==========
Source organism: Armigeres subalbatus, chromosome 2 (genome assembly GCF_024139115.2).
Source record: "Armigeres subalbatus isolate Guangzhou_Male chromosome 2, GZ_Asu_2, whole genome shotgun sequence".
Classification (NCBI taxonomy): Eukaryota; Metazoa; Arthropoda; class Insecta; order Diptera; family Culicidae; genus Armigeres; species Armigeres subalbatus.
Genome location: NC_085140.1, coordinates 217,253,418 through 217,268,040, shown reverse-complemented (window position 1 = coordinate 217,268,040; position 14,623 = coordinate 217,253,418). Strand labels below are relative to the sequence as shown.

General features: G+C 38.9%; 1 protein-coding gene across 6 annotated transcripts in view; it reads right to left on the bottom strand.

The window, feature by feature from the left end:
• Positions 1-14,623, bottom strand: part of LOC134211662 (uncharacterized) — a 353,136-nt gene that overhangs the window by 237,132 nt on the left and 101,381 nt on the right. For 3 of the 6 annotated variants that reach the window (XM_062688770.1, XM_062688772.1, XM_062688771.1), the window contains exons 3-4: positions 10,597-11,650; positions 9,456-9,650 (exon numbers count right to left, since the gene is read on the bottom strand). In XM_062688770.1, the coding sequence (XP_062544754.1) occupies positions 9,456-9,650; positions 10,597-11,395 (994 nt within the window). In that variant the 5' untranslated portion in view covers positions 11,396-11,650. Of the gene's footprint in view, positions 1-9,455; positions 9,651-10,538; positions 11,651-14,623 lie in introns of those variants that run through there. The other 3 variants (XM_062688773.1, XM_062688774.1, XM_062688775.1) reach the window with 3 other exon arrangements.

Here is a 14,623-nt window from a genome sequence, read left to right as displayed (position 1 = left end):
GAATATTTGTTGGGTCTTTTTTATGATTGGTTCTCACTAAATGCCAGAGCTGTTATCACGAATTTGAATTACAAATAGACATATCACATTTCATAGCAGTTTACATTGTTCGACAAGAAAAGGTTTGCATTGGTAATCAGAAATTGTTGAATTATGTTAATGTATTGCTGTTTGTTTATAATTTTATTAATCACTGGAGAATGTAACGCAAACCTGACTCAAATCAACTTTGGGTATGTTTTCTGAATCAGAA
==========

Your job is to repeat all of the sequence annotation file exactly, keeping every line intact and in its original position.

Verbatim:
Source organism: Armigeres subalbatus, chromosome 2 (genome assembly GCF_024139115.2).
Source record: "Armigeres subalbatus isolate Guangzhou_Male chromosome 2, GZ_Asu_2, whole genome shotgun sequence".
Classification (NCBI taxonomy): Eukaryota; Metazoa; Arthropoda; class Insecta; order Diptera; family Culicidae; genus Armigeres; species Armigeres subalbatus.
Genome location: NC_085140.1, coordinates 217,253,418 through 217,268,040, shown reverse-complemented (window position 1 = coordinate 217,268,040; position 14,623 = coordinate 217,253,418). Strand labels below are relative to the sequence as shown.

General features: G+C 38.9%; 1 protein-coding gene across 6 annotated transcripts in view; it reads right to left on the bottom strand.

The window, feature by feature from the left end:
• Positions 1-14,623, bottom strand: part of LOC134211662 (uncharacterized) — a 353,136-nt gene that overhangs the window by 237,132 nt on the left and 101,381 nt on the right. For 3 of the 6 annotated variants that reach the window (XM_062688770.1, XM_062688772.1, XM_062688771.1), the window contains exons 3-4: positions 10,597-11,650; positions 9,456-9,650 (exon numbers count right to left, since the gene is read on the bottom strand). In XM_062688770.1, the coding sequence (XP_062544754.1) occupies positions 9,456-9,650; positions 10,597-11,395 (994 nt within the window). In that variant the 5' untranslated portion in view covers positions 11,396-11,650. Of the gene's footprint in view, positions 1-9,455; positions 9,651-10,538; positions 11,651-14,623 lie in introns of those variants that run through there. The other 3 variants (XM_062688773.1, XM_062688774.1, XM_062688775.1) reach the window with 3 other exon arrangements.

Here is a 14,623-nt window from a genome sequence, read left to right as displayed (position 1 = left end):
GAATATTTGTTGGGTCTTTTTTATGATTGGTTCTCACTAAATGCCAGAGCTGTTATCACGAATTTGAATTACAAATAGACATATCACATTTCATAGCAGTTTACATTGTTCGACAAGAAAAGGTTTGCATTGGTAATCAGAAATTGTTGAATTATGTTAATGTATTGCTGTTTGTTTATAATTTTATTAATCACTGGAGAATGTAACGCAAACCTGACTCAAATCAACTTTGGGTATGTTTTCTGAATCAGAA